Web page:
Extending from Peru and Bolivia to central Chile and northwestern Argentina. In southern Peru it is found at elevations of up to 2900 m (Burkart, 1976).


Our computer entries for Prosopis spp. are unreliable, partly due to past taxonomic confusion. I estimate this species ranges from Tropical Thorn to Moist through Subtropical Thorn to Moist Forest Life Zones. At the Bolson de Pipanaco, elevation ca 1072 m, annual precipitation ca 3 dm, annual temperature ca 18.6°C, Prosopis chilensis often forms dense stands along the broad washes. Associated species are mentioned in Simpson (1977). In Argentina, the species leafs out in spring (September) with mean temperature ca 16°C staying in leaf until fall (April). Blooms in October in Andalgala for about two weeks.


Felker et al. (1981) reported water requirements of 535.3 cm3 per g of dry matter making this one of the more water efficient species of Prosopis.


Commonly cut for fuel as needed.

Yields and Economics

According to Simpson (1977) a mature tree produces ca 10,000 inflorescenses per year, each with about 279 flowers, but setting only 1.65 fruits per inflorescence. Each inflorescence is estimated to produce 12.89 mg sugar or ca 13 g from all 10,000; and 26.50 mg pollen (26 g in all per tree). At Riverside, #0009 P. chilensis average measured (not projected from regression equations) oven dry biomass corresponded to a 41 MT/ha 3-season yield or a 13.7 MT/ha/yr. This yield was obtained with total irrigation plus rainfall of 1,390 mm or a seasonal average of 460 mm. Others showed an average annual production of 14.5 MT/ha in the Imperial Valley, but the total DM production for all 55 accessions tested averaged an annual increment of 8.2 MT/ha. Under similar conditions, Felker et al. (1981) report:

UCR biomass tree (kg) Imp. vall. biomass/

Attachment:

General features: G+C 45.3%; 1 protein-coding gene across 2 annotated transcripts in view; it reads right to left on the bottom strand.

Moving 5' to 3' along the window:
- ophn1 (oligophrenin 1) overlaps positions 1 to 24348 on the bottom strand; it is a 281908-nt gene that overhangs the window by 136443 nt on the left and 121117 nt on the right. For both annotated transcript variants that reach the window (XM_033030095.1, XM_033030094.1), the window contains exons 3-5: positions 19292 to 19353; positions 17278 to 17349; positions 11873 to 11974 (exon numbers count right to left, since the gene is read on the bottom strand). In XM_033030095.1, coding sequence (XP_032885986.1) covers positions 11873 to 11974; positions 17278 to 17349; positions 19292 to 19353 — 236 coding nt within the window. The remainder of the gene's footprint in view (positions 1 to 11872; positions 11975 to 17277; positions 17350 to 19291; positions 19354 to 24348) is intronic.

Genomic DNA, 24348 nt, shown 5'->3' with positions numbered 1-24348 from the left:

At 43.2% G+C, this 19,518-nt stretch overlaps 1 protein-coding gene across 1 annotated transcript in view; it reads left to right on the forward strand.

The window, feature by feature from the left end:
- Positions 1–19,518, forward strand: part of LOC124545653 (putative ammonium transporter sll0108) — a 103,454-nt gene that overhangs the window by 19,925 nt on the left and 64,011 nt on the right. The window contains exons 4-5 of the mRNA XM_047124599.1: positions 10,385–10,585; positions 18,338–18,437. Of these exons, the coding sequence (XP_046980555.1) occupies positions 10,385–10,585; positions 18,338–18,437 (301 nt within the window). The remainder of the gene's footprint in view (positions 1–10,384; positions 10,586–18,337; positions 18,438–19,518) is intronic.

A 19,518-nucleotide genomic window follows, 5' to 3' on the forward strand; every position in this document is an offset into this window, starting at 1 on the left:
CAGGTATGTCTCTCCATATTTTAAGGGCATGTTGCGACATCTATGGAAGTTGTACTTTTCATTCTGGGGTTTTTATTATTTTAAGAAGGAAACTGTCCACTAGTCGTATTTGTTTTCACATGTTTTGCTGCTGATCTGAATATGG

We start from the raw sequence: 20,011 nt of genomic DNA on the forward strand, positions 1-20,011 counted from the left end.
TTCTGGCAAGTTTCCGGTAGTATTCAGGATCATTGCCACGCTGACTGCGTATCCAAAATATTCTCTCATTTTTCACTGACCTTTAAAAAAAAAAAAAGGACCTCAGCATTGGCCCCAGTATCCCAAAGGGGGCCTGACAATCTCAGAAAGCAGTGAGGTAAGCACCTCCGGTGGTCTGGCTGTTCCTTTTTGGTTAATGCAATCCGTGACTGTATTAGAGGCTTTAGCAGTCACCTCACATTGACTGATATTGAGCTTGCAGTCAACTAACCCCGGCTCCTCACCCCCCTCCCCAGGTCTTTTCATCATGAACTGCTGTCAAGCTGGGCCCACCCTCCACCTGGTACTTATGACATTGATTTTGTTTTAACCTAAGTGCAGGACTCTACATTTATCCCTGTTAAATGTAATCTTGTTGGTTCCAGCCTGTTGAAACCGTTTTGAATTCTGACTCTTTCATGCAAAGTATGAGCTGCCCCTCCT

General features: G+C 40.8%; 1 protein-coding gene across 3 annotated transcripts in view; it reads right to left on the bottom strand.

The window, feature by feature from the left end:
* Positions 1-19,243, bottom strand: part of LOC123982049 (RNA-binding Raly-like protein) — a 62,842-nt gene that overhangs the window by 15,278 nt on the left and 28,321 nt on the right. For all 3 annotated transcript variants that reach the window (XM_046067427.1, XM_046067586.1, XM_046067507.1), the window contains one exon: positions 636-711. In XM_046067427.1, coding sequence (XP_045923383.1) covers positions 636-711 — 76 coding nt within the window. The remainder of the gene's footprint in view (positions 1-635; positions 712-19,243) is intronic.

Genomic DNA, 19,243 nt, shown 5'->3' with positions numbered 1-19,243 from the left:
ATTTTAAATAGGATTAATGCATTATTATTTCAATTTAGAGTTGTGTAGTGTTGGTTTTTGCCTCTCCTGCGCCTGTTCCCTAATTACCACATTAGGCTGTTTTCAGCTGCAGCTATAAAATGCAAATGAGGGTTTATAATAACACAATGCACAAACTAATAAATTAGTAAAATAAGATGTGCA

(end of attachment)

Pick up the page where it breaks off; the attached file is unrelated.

tree (kg)
Pods (g) Pods/
Coppice (%) Salinity Na/hr?
P. alba (0039) 6.8 10.6 48 52 100
P. alba (0132) 4.3 15.9 100 0.18
P. alba (0166) 29.0 34 75
P. articulata (0016) 7.8 18.5 41 68 25 1.8 0.63
P. chilensis (0009) 9.2 18.3 0.0 0.0 75 1.2 0.71
P. glandulosa glandulosa (0028) 1.7 139 0.12
P. glandulosa torreyana (000 ) 4.9 8.1 134 0.7 50 1.2 0.60
P. juliflora 0.0 10.4 0.0 0.7 25
P. kuntaii (0130) 0.4 0.0 0.23
P. laevigata (0114) 3.2 0.0
P. nigra (0038) 4.8 2.5 75 0.60
P. pallida (0041) 0.0 5.0 0.0 0.25 0 1.8 1.05
P. pubescens (0245) 2.6 86 25
P. ruscifolia (0131) 1.0 0.0 0.18
P. tamarugo (0042) 1.7 0.0 0.13
P. tamarugo (0317) 0.2 100 1.8
P. velutina (0020) 3.0 3.7 464 35 75 0.6
Cercidium floridium 2.4 0 0.0
Leucaena leucocephala 15.5 75
Olneya tesota 0.3 75 0.33
Parkinsonia aculeata 13.0 100 No


Felker et al (1981) report that small plots with 1.5 x 1.5 m spacing yielded 11.7 MT/ha the first year, 16.9 MT/ha the second year.

Biotic Factors

Some specialists (Brachyphatnus sp. and Noctuid sp.) and some generalists (Melipotis bisinuata, Oiketicus geyeri, Semiothisa sp.) are reported to "graze" the species in Argentina. The major Prosopis bee visitors are Bicolletes sp., Centris brethesi, Collates spp., Eremapis pravula, Exomalopsis sp., Liopoeum argentina, Megachile spp., Oediscelis, Svastrides zebra, and Xylocopa splendidula (Simpson, 1977). Among bruchids, Rhipibruchus picturatus, R. prosopis, and Scutobruchus ceratioborus are reported. Bruchids may destroy 90% of the seed. Phoradendron hieronymi, P. liga, P. pruinosum, Prosopanche americana, Psittacanthus cuneifolius, and Tapinanthus sp., possibly even Ximenia americana are hemiparasitic or parasitic flowering plants on the algarrobo. The desert cavy eats leaves and pods and may strip bark from small tender branches. Many other Prosopis eaters are listed and discussed in Simpson (1977). Golden (p.c. 1984) lists the nematode Rotylenchus reniformis. Felker et al (1981) review the pest infestations of their Prosopis plantings with suggestions for their control.


Complete list of references for Duke, Handbook of Energy Crops
Last update January 8, 1998 by aw